Esteemed architect Frank Lloyd Wright designed only two structures in Canada. One of them, a pavilion in Banff, Alberta, no longer stands. In 1938, the 1914 building was razed, following significant damage from flooding. Initially, there had been reports that the structure did not meet the town's needs. Created as a visitor center for the adjacent recreation grounds, the structure supposedly was not what Banff's residents had requested—a sporting facility with curling and hockey rinks. It also did not stand up particularly well to the harsh Canadian winter. However, in the years that followed, it eventually became popular among the town's residents and visitors, and its demolition was met with protest.
The architectural community and Frank Lloyd Wright enthusiasts have similarly lamented the destruction of the pavilion, which featured a single long room with overlapping eaves and a low-hipped roof. It was an example of Wright's Prairie School Style, known for its horizontal lines that reference the prairie landscape. The Frank Lloyd Wright Revival Initiative, which works to bring demolished or never-realized Wright structures back to life, has spearheaded an effort to rebuild the pavilion. The Banff town council has only recently welcomed discussions to create a new pavilion, and six out of seven council members just voted in favor of the proposal to reconstruct the Frank Lloyd Wright design.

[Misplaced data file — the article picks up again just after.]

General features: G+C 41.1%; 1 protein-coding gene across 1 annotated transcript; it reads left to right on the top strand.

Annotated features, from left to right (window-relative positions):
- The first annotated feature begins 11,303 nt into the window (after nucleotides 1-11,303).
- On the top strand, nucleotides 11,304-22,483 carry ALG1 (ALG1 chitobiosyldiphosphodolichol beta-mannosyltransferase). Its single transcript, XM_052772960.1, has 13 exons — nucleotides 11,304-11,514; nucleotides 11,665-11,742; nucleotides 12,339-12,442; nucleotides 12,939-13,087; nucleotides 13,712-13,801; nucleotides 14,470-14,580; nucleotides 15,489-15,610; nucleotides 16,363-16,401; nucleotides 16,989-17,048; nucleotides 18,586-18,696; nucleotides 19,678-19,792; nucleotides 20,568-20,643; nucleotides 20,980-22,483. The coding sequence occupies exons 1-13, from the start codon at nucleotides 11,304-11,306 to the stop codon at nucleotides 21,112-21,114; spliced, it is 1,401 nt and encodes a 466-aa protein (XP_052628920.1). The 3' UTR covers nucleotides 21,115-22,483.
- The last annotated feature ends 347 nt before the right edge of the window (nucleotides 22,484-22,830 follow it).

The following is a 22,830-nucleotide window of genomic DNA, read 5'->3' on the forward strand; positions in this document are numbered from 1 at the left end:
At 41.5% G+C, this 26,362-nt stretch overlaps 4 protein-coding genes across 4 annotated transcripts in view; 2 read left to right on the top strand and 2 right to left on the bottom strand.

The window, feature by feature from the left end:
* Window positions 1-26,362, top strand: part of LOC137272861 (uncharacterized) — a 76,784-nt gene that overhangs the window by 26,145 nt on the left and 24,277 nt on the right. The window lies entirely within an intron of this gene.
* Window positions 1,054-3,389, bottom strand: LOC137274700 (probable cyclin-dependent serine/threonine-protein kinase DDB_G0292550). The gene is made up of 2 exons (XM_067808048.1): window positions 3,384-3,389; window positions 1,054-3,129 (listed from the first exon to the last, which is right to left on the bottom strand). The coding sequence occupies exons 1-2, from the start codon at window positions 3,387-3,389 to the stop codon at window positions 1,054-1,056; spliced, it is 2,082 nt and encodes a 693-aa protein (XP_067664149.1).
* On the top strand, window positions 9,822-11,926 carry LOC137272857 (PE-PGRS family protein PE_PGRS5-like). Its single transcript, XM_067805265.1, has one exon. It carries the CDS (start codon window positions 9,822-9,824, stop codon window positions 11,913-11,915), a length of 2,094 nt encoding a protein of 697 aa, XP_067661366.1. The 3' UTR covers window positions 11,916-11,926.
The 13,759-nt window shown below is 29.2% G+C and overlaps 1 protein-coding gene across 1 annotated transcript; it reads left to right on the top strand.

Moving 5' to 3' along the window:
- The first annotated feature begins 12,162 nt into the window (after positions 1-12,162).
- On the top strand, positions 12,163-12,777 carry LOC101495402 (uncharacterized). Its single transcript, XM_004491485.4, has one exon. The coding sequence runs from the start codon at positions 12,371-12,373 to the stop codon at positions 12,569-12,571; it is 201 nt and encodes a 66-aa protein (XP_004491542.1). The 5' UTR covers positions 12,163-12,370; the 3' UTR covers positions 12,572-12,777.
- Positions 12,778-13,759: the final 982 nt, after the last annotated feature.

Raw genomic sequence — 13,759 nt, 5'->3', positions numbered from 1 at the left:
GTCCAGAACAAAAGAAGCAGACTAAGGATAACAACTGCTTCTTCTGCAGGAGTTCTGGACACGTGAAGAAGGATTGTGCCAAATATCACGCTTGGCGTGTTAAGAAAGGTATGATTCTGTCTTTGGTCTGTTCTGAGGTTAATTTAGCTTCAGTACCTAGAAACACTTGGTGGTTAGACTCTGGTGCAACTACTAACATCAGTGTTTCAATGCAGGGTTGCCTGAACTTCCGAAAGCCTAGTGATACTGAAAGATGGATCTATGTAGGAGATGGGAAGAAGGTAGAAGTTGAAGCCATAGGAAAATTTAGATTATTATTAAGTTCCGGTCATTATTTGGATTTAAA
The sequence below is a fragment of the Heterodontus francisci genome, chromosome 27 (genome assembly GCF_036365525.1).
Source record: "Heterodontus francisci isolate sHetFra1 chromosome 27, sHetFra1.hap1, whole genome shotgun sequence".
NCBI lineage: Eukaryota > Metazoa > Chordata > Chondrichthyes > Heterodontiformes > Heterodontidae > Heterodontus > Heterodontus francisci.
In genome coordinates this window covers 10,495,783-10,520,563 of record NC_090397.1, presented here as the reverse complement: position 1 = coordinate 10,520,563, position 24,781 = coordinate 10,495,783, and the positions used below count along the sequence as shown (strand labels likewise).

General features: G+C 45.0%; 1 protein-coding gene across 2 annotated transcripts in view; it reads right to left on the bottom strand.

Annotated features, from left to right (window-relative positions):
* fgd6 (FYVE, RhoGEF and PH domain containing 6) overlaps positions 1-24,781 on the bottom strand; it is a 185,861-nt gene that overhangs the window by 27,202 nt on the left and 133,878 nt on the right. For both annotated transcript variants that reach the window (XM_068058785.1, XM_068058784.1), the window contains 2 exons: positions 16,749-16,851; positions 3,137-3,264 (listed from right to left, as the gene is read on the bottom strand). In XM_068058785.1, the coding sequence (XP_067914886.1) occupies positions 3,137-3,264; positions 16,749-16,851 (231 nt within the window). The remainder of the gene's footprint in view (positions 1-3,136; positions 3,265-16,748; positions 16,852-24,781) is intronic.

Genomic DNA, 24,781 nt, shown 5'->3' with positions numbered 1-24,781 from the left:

Read more on the Frank Lloyd Wright Revival Initiative website.
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